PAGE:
Parliament risks dissolution if it fails to meet 60 day 2/3 gender deadline

March 29, 2017 (5 weeks ago) 12:37 pm
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Mativo thereby granted the relief sought by the Kenya Human Rights Commission (KHRC), Centre for Rights Education and Awareness, Community Advocacy and Awareness Trust and Kenya National Commission on Human Rights/FILE

, NAIROBI, Kenya, Mar 29 – High Court Judge John Mativo pulled no punches on Wednesday when he found Parliament guilty of abdicating its constitutional duty to Kenyans in failing to enact legislation to bring into effect the two-thirds gender principle within its precincts.

Mativo did however extend the legislators a 60 day lifeline to either enact the requisite law or risk dissolution.

“An order of mandamus be and is hereby issued directing Parliament and the Honourable Attorney General to take steps to ensure that the requisite legislation is enacted within a period of 60 days from the date of this order and to report the progress to the Chief Justice.”

He also gave the green light to commence the process of dissolving Parliament should it fail to meet the 60-day deadline.

“If Parliament fails to enact the said legislation within the said period of 60 days from the date of this order, the petitioners or any other person shall be at liberty to petition the Honourable the Chief Justice to advise the President to dissolve Parliament.”

Mativo thereby granted the relief sought by the Kenya Human Rights Commission (KHRC), Centre for Rights Education and Awareness (CREAW), Community Advocacy and Awareness Trust (CRAWN TRUST) and Kenya National Commission on Human Rights (KNCHR).

The petitioners, who moved to court under Article 261 of the Constitution, welcomed the ruling using the words, “progressive,” and, “historic,” to describe it.

Mativo used much less kinder words to describe Parliament’s failure to meet the timelines set out in the Constitution – where the two-thirds gender principle is concerned – such as an, “unacceptable,” “gross violation,” and, “blatant breach,” of the Constitution.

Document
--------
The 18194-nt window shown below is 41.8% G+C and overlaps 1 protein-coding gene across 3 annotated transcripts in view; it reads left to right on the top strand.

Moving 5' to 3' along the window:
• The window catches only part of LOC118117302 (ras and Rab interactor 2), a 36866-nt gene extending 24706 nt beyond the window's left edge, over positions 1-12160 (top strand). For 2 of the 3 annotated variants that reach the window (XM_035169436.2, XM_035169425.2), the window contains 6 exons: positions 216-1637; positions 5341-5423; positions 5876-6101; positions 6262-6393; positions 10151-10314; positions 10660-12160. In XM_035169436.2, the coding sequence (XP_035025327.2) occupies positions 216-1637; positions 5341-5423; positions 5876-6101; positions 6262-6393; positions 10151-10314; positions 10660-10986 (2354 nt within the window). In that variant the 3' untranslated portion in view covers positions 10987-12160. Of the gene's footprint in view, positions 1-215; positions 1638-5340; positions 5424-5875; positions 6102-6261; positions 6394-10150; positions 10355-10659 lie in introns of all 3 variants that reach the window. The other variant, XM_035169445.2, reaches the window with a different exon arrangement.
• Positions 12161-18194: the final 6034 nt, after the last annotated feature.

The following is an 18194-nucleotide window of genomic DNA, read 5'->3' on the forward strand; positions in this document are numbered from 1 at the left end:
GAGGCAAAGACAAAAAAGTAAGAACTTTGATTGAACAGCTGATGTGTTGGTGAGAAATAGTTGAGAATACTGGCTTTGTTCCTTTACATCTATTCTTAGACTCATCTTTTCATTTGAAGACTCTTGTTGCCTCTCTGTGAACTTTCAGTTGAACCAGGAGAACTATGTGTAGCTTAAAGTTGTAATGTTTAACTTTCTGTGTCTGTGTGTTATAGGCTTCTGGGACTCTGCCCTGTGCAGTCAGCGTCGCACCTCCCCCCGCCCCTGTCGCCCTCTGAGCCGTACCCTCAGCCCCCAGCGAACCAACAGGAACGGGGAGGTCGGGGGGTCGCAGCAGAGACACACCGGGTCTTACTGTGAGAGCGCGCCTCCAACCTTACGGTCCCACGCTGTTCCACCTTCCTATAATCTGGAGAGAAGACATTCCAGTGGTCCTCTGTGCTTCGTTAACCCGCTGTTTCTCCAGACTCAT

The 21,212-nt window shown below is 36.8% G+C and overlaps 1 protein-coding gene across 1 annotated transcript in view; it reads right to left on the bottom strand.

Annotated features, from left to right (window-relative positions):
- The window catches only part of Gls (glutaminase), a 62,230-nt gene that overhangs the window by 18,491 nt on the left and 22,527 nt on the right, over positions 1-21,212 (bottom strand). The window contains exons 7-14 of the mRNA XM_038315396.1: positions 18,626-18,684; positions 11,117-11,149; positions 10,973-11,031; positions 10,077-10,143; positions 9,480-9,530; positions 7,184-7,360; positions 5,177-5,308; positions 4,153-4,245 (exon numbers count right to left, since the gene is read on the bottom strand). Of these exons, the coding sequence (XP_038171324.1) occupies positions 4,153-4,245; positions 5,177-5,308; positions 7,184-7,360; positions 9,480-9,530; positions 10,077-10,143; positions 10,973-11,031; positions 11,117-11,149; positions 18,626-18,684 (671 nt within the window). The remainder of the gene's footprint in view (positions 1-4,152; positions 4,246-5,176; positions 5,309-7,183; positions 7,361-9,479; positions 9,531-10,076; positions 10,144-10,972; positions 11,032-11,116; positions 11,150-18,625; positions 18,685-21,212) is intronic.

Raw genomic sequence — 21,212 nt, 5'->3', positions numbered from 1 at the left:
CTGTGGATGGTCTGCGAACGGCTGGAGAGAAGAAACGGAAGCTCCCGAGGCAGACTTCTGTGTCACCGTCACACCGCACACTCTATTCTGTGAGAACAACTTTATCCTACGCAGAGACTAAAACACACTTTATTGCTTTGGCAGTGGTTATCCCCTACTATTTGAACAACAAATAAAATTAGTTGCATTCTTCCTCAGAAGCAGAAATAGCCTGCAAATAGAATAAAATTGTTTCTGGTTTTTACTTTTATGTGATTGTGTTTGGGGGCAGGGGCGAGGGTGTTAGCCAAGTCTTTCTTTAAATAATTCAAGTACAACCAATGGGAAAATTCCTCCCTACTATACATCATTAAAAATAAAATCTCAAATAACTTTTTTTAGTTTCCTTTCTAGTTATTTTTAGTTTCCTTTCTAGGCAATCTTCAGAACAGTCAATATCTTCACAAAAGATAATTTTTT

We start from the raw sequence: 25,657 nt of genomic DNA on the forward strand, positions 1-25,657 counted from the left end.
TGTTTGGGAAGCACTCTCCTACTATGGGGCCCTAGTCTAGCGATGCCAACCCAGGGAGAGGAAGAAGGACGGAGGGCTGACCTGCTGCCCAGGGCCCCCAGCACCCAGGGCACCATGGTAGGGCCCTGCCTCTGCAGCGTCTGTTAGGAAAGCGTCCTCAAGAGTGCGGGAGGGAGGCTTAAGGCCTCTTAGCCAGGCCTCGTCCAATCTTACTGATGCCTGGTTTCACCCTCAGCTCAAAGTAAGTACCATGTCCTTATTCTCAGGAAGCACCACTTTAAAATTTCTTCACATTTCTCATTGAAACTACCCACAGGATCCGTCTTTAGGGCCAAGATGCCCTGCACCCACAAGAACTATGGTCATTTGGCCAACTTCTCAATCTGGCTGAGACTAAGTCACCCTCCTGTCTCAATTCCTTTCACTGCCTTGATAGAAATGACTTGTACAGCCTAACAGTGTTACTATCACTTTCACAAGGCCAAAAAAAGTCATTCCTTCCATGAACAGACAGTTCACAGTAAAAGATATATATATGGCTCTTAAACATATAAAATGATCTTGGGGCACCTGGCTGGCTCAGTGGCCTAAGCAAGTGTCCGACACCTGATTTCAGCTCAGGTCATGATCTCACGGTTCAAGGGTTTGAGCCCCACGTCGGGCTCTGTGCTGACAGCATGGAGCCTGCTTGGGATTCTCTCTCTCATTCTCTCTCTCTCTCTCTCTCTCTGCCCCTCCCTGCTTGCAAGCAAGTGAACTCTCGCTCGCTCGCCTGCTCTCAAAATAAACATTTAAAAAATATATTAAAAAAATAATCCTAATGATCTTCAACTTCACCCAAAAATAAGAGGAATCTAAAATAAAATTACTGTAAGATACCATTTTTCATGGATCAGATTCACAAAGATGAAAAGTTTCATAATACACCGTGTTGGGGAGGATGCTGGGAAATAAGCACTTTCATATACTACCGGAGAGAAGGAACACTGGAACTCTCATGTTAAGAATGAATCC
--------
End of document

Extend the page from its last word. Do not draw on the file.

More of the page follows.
He similarly dismissed the defence put up by the Speakers of both Houses disagreeing with them that res judicata applied in the present case by finding that the issues raised in a similar petition that was heard by Justice Mumbi Ngugi were different from those before him and therefore yet to be determined.

The case that was placed before Lady Justice Mumbi Ngugi was in regards to a failure by the Attorney General and Commission for the Implementation of the Constitution to adequately facilitate the enactment of legislation to ensure compliance with the two-thirds gender principle given Article 261(4) of the Constitution stipulates that:

“The Attorney-General, in consultation with the Commission for the Implementation of the Constitution, shall prepare the relevant Bills for tabling before Parliament, as soon as reasonably practicable, to enable Parliament to enact the legislation within the period specified.”

And just like Mativo, Lady Justice Ngugi pulled no punches in her assessment of the Attorney General and CIC’s performance in the above respect; finding them to have, “dropped the ball.”

READ: Court gives AG, CIC 40 days to prepare gender bill

This time round however, Mativo found that the blame lay not with the Attorney General but, “squarely on the doorstep of Parliament.”

The Chairman of the Independent Electoral and Boundaries Commission Wafula Chebukati had himself raised concern that the legitimacy of Parliament could be challenged post the August General Election for failure to meet the Constitutional requirement that no more than two-thirds of its members should be of the same gender.

In December of 2012, the Supreme Court declared that: “We are of the majority opinion that legislative measures for giving effect to the one third to two thirds gender principle under Article 81 (b) of the Constitution in relation to the National Assembly and the Senate should be taken by the 27th of August 2015.”

A deadline which the Houses extended by invoking Article 261(2) of the Constitution which states: “the National Assembly may, by resolution supported by the votes of at least two-thirds of all the members of the National Assembly, extend the period prescribed in respect of any particular matter under clause (1), by a period not exceeding one year.”

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